Strange phenomena that I can’t get around…… the original animation ( output with png per frame) is tested with 30 and 24 FPS that strangely plays back much faster after putting it into the image sequencer of blender, and also tested it with DaVinci Resolve, same phenomena……
Off course both the sequencer and resolve set at the correct FPS setting for each test….
Anybody understands what is the cause, or had this happen to you too?
PS: using the strip effects option with slower speed only helped to a degree…. The total length of the animation is cut off at the end…… didn’t get that either?..
Added: just did a simple stopwatch timing for the viewport in solid view mode , let the animation run and it should be 1 min ten secs, and there the culprit comes out! the viewport solid mode view is almost twice as slow as it should be. ??? I.o.w. the solid view of the animation is not realtime anymore… I do have a beefy specced PC → (Intel(R) Core™ i9-10850K CPU @ 3.60GHz 3.60 GHz, 64GB RAM, only my video card is waiting for it’s new replacement. It is still a NVida 1070 8GB card)
What should I do to set viewport (solid) animation to represent the actual animation… how else am I going to do this well?
Added 2: animation uses 1.65GB of RAM, and 2.79 GB of VRAM… so shouldn’t bethe problem either?
FOR ANYONE WHO MIGHT NEED THIS (from blender stackexchange):
This question have been asked already but it’s a bit old so I will sum up the things with Blender 2.8 in mind:
User Preferences >
Disable anti-aliasings and multisamplings (you can keep the smooth wires in edit-mode though, if you don’t try to playback in edit-mode).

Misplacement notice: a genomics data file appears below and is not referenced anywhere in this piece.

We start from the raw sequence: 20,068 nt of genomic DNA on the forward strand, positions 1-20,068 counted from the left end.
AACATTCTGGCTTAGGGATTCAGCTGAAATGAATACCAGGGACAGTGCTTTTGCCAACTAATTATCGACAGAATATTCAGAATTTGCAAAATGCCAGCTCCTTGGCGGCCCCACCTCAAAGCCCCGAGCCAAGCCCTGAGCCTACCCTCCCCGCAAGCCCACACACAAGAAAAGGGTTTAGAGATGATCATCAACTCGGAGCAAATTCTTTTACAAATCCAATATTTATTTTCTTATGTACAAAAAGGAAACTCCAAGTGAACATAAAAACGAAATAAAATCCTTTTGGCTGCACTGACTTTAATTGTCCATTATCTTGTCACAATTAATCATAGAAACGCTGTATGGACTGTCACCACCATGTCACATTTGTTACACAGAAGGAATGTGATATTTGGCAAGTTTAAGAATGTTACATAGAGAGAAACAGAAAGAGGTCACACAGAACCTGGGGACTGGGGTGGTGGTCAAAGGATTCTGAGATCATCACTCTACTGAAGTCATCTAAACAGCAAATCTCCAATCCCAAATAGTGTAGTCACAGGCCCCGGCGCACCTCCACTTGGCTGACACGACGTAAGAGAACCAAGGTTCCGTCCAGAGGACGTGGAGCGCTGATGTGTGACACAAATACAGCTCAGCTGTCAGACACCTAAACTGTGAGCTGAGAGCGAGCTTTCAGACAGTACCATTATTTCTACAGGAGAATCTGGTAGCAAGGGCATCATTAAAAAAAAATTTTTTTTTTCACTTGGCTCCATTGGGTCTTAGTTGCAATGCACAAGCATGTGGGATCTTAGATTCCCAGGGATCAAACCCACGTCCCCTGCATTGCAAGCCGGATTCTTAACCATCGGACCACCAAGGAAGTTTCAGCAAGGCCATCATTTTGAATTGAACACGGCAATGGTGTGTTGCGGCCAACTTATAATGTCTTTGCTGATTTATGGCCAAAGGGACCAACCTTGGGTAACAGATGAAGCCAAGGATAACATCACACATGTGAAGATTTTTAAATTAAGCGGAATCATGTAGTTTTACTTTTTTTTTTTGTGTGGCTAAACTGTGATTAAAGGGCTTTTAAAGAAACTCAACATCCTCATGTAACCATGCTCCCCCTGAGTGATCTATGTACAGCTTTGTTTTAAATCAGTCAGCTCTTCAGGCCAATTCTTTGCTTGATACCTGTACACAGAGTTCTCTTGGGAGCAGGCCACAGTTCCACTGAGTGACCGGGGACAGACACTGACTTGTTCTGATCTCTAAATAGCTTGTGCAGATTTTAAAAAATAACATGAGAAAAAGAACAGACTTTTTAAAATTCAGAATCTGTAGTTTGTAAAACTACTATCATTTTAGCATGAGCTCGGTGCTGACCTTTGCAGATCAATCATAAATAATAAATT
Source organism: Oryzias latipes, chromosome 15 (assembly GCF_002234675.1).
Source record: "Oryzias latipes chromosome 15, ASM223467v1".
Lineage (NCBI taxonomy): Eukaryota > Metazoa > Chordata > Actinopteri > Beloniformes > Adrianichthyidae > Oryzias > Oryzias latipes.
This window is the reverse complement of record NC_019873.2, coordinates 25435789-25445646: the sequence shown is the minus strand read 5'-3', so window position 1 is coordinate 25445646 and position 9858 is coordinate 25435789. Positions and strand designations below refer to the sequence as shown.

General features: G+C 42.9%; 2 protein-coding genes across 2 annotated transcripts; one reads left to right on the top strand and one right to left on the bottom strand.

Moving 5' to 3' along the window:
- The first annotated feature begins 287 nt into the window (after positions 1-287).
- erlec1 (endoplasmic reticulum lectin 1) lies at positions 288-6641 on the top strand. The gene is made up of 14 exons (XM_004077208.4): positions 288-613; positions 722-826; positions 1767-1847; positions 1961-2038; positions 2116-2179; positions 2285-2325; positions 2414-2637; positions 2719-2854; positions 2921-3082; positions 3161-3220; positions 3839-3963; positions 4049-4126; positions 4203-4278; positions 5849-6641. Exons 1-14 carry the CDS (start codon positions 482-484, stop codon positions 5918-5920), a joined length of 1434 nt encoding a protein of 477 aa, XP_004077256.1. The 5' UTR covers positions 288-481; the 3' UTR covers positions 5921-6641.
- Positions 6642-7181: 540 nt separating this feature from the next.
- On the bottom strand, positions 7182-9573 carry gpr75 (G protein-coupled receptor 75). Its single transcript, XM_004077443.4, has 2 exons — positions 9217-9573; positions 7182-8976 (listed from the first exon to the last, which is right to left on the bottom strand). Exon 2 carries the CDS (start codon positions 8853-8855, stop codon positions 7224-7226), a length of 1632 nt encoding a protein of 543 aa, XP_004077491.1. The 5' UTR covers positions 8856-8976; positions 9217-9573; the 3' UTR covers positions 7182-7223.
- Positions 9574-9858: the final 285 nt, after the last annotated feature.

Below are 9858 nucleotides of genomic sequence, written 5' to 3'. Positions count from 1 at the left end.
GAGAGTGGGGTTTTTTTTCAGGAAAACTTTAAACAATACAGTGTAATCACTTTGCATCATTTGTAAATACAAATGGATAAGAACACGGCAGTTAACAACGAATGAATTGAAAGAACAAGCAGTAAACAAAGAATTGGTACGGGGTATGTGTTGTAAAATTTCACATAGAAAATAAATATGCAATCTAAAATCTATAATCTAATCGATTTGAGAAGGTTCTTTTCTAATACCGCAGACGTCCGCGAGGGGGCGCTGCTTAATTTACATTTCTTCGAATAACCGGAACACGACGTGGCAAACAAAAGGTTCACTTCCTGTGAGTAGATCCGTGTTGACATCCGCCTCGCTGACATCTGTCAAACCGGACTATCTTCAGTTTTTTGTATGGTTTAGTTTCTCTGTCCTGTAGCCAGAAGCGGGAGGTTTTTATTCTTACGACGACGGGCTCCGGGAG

In your viewport
Disable anything you don’t need on playback. May it be objects that are not critical, collections, shadings, … And disable the overlays (or at least the outline selected which is the heaviest by far).
If there are some you don’t need, hide them.
Use the Simplify Panel in your render settings to lower your subdivisions, particles display and textures loads.
Unless they are critical to your animation preview, don’t even load them in your scene (this if where having scene parts in different .blend files to link in a final .blend file is powerful). I think in 2.8 if you uncheck a collection, under the hood it’s like not having it in the file, so maybe use that.
If you do need some form of physics, first make sure to use low quality preview settings if possible, and bake everything on your disk so it doesn’t have to update all the time.
May it be the dope sheet, graph, timeline, … They all eat a lot of resources when animating anything more complicated than a bouncing ball. So make sure to hide anything you can. Use the filters to hide what’s not selected or hidden, and what things you don’t need to see there ever:
I don’t know if this is useful to you but the frames per second can be found here:
yeah, I got that, nonetheless thanks for mentioning.
it’s all about the details when learning all about animation (and trail & errors